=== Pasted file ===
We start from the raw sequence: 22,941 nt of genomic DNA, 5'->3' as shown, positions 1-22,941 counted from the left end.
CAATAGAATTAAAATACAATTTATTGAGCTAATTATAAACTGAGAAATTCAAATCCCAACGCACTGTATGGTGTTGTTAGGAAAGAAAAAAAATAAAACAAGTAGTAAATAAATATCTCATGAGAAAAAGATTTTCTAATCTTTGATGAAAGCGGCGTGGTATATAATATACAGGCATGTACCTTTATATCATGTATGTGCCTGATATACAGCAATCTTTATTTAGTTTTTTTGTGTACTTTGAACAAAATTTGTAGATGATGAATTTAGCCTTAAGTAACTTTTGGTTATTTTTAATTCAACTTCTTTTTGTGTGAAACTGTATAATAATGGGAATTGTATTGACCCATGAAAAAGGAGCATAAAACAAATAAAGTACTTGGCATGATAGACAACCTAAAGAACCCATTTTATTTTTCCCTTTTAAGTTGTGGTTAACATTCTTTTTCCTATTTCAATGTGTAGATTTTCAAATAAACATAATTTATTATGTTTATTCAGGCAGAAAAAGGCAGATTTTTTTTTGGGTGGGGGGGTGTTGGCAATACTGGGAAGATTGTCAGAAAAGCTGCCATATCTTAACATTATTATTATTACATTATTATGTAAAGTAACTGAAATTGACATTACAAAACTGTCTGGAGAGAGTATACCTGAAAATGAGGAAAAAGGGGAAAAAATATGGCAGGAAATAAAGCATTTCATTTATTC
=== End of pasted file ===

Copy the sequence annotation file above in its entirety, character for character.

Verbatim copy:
We start from the raw sequence: 22,941 nt of genomic DNA, 5'->3' as shown, positions 1-22,941 counted from the left end.
CAATAGAATTAAAATACAATTTATTGAGCTAATTATAAACTGAGAAATTCAAATCCCAACGCACTGTATGGTGTTGTTAGGAAAGAAAAAAAATAAAACAAGTAGTAAATAAATATCTCATGAGAAAAAGATTTTCTAATCTTTGATGAAAGCGGCGTGGTATATAATATACAGGCATGTACCTTTATATCATGTATGTGCCTGATATACAGCAATCTTTATTTAGTTTTTTTGTGTACTTTGAACAAAATTTGTAGATGATGAATTTAGCCTTAAGTAACTTTTGGTTATTTTTAATTCAACTTCTTTTTGTGTGAAACTGTATAATAATGGGAATTGTATTGACCCATGAAAAAGGAGCATAAAACAAATAAAGTACTTGGCATGATAGACAACCTAAAGAACCCATTTTATTTTTCCCTTTTAAGTTGTGGTTAACATTCTTTTTCCTATTTCAATGTGTAGATTTTCAAATAAACATAATTTATTATGTTTATTCAGGCAGAAAAAGGCAGATTTTTTTTTGGGTGGGGGGGTGTTGGCAATACTGGGAAGATTGTCAGAAAAGCTGCCATATCTTAACATTATTATTATTACATTATTATGTAAAGTAACTGAAATTGACATTACAAAACTGTCTGGAGAGAGTATACCTGAAAATGAGGAAAAAGGGGAAAAAATATGGCAGGAAATAAAGCATTTCATTTATTC